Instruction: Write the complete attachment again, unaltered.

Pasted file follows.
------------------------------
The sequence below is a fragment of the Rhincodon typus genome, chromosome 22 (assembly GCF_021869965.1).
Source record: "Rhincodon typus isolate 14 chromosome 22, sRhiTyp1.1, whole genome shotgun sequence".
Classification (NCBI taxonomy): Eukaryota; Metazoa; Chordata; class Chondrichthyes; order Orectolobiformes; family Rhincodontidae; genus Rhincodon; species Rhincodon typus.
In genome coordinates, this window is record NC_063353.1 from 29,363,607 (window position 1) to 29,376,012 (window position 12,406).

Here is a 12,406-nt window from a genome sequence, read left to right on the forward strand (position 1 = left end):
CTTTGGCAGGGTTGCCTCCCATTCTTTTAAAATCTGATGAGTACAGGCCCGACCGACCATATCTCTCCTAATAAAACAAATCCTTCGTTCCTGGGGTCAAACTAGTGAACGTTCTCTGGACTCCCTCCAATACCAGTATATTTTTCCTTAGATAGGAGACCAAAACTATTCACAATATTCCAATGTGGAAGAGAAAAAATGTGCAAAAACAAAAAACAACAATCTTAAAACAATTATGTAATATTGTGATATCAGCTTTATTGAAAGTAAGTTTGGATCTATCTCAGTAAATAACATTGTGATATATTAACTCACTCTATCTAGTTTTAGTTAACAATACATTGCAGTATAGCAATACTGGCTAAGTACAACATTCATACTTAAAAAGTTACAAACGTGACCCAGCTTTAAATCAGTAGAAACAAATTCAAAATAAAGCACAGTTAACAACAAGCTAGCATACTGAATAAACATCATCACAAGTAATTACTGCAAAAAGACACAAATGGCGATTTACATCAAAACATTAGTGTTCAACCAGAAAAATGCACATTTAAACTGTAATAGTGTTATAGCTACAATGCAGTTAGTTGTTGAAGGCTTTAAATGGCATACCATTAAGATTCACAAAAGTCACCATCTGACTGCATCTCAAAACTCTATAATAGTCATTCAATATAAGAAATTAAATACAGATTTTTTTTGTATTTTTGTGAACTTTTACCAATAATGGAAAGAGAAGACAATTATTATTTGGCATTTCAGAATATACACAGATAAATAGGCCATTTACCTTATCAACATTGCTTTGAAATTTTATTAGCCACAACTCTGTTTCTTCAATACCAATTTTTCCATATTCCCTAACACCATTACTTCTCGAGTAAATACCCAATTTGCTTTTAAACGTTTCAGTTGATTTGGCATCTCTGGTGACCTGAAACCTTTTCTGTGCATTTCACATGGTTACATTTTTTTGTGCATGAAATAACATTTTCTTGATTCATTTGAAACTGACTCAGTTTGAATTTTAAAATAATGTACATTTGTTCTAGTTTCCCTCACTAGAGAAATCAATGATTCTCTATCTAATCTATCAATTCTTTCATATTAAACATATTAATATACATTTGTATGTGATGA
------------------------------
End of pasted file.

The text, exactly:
The sequence below is a fragment of the Rhincodon typus genome, chromosome 22 (assembly GCF_021869965.1).
Source record: "Rhincodon typus isolate 14 chromosome 22, sRhiTyp1.1, whole genome shotgun sequence".
Classification (NCBI taxonomy): Eukaryota; Metazoa; Chordata; class Chondrichthyes; order Orectolobiformes; family Rhincodontidae; genus Rhincodon; species Rhincodon typus.
In genome coordinates, this window is record NC_063353.1 from 29,363,607 (window position 1) to 29,376,012 (window position 12,406).

Here is a 12,406-nt window from a genome sequence, read left to right on the forward strand (position 1 = left end):
CTTTGGCAGGGTTGCCTCCCATTCTTTTAAAATCTGATGAGTACAGGCCCGACCGACCATATCTCTCCTAATAAAACAAATCCTTCGTTCCTGGGGTCAAACTAGTGAACGTTCTCTGGACTCCCTCCAATACCAGTATATTTTTCCTTAGATAGGAGACCAAAACTATTCACAATATTCCAATGTGGAAGAGAAAAAATGTGCAAAAACAAAAAACAACAATCTTAAAACAATTATGTAATATTGTGATATCAGCTTTATTGAAAGTAAGTTTGGATCTATCTCAGTAAATAACATTGTGATATATTAACTCACTCTATCTAGTTTTAGTTAACAATACATTGCAGTATAGCAATACTGGCTAAGTACAACATTCATACTTAAAAAGTTACAAACGTGACCCAGCTTTAAATCAGTAGAAACAAATTCAAAATAAAGCACAGTTAACAACAAGCTAGCATACTGAATAAACATCATCACAAGTAATTACTGCAAAAAGACACAAATGGCGATTTACATCAAAACATTAGTGTTCAACCAGAAAAATGCACATTTAAACTGTAATAGTGTTATAGCTACAATGCAGTTAGTTGTTGAAGGCTTTAAATGGCATACCATTAAGATTCACAAAAGTCACCATCTGACTGCATCTCAAAACTCTATAATAGTCATTCAATATAAGAAATTAAATACAGATTTTTTTTGTATTTTTGTGAACTTTTACCAATAATGGAAAGAGAAGACAATTATTATTTGGCATTTCAGAATATACACAGATAAATAGGCCATTTACCTTATCAACATTGCTTTGAAATTTTATTAGCCACAACTCTGTTTCTTCAATACCAATTTTTCCATATTCCCTAACACCATTACTTCTCGAGTAAATACCCAATTTGCTTTTAAACGTTTCAGTTGATTTGGCATCTCTGGTGACCTGAAACCTTTTCTGTGCATTTCACATGGTTACATTTTTTTGTGCATGAAATAACATTTTCTTGATTCATTTGAAACTGACTCAGTTTGAATTTTAAAATAATGTACATTTGTTCTAGTTTCCCTCACTAGAGAAATCAATGATTCTCTATCTAATCTATCAATTCTTTCATATTAAACATATTAATATACATTTGTATGTGATGA